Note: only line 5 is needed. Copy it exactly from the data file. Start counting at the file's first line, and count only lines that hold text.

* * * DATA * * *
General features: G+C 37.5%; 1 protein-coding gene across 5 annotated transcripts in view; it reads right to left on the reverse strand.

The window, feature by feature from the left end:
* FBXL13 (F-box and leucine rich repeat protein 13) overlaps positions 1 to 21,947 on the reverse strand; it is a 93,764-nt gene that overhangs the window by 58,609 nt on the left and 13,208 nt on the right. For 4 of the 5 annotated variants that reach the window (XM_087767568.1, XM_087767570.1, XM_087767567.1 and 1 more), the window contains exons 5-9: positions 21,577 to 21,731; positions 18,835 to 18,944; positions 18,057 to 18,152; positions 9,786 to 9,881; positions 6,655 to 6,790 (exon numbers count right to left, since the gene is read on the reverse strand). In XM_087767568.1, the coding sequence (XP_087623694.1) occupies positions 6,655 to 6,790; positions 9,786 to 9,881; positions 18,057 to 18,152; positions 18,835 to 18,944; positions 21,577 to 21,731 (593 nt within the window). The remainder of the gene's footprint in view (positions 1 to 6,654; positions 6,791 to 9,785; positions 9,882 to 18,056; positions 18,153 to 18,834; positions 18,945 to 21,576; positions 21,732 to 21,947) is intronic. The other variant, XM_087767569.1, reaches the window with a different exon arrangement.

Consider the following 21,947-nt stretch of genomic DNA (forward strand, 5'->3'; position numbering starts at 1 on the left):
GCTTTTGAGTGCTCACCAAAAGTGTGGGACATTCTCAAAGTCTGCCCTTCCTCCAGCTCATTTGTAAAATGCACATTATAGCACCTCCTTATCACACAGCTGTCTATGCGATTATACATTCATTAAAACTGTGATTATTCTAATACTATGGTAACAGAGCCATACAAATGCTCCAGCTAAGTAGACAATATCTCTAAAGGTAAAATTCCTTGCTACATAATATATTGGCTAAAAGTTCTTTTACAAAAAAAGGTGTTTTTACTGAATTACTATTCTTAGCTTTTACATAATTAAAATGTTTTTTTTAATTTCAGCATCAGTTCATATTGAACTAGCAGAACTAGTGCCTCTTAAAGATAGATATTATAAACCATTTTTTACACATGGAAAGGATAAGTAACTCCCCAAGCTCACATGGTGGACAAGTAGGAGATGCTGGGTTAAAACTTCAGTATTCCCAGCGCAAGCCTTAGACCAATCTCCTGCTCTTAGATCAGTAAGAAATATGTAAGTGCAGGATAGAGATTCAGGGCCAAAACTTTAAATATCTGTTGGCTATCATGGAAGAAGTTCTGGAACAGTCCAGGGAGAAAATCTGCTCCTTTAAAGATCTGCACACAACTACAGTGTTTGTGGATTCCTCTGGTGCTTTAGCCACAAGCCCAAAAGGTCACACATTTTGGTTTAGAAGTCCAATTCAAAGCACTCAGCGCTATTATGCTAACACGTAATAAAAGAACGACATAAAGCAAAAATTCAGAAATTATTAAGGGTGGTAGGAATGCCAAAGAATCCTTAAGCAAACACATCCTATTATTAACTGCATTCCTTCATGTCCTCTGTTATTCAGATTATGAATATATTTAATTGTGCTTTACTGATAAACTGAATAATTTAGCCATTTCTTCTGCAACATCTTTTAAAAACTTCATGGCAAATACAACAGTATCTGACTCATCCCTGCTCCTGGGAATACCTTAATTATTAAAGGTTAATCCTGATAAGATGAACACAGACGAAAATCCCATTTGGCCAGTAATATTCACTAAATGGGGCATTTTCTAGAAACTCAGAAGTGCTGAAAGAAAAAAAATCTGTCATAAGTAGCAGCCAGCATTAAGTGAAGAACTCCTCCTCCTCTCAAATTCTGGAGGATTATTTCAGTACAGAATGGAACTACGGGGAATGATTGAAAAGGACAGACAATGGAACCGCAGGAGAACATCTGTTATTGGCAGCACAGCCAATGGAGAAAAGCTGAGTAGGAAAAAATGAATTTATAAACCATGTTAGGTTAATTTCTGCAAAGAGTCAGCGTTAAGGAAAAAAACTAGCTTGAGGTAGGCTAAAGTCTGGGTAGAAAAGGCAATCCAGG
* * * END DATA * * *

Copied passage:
GCTTTTGAGTGCTCACCAAAAGTGTGGGACATTCTCAAAGTCTGCCCTTCCTCCAGCTCATTTGTAAAATGCACATTATAGCACCTCCTTATCACACAGCTGTCTATGCGATTATACATTCATTAAAACTGTGATTATTCTAATACTATGGTAACAGAGCCATACAAATGCTCCAGCTAAGTAGACAATATCTCTAAAGGTAAAATTCCTTGCTACATAATATATTGGCTAAAAGTTCTTTTACAAAAAAAGGTGTTTTTACTGAATTACTATTCTTAGCTTTTACATAATTAAAATGTTTTTTTTAATTTCAGCATCAGTTCATATTGAACTAGCAGAACTAGTGCCTCTTAAAGATAGATATTATAAACCATTTTTTACACATGGAAAGGATAAGTAACTCCCCAAGCTCACATGGTGGACAAGTAGGAGATGCTGGGTTAAAACTTCAGTATTCCCAGCGCAAGCCTTAGACCAATCTCCTGCTCTTAGATCAGTAAGAAATATGTAAGTGCAGGATAGAGATTCAGGGCCAAAACTTTAAATATCTGTTGGCTATCATGGAAGAAGTTCTGGAACAGTCCAGGGAGAAAATCTGCTCCTTTAAAGATCTGCACACAACTACAGTGTTTGTGGATTCCTCTGGTGCTTTAGCCACAAGCCCAAAAGGTCACACATTTTGGTTTAGAAGTCCAATTCAAAGCACTCAGCGCTATTATGCTAACACGTAATAAAAGAACGACATAAAGCAAAAATTCAGAAATTATTAAGGGTGGTAGGAATGCCAAAGAATCCTTAAGCAAACACATCCTATTATTAACTGCATTCCTTCATGTCCTCTGTTATTCAGATTATGAATATATTTAATTGTGCTTTACTGATAAACTGAATAATTTAGCCATTTCTTCTGCAACATCTTTTAAAAACTTCATGGCAAATACAACAGTATCTGACTCATCCCTGCTCCTGGGAATACCTTAATTATTAAAGGTTAATCCTGATAAGATGAACACAGACGAAAATCCCATTTGGCCAGTAATATTCACTAAATGGGGCATTTTCTAGAAACTCAGAAGTGCTGAAAGAAAAAAAATCTGTCATAAGTAGCAGCCAGCATTAAGTGAAGAACTCCTCCTCCTCTCAAATTCTGGAGGATTATTTCAGTACAGAATGGAACTACGGGGAATGATTGAAAAGGACAGACAATGGAACCGCAGGAGAACATCTGTTATTGGCAGCACAGCCAATGGAGAAAAGCTGAGTAGGAAAAAATGAATTTATAAACCATGTTAGGTTAATTTCTGCAAAGAGTCAGCGTTAAGGAAAAAAACTAGCTTGAGGTAGGCTAAAGTCTGGGTAGAAAAGGCAATCCAGG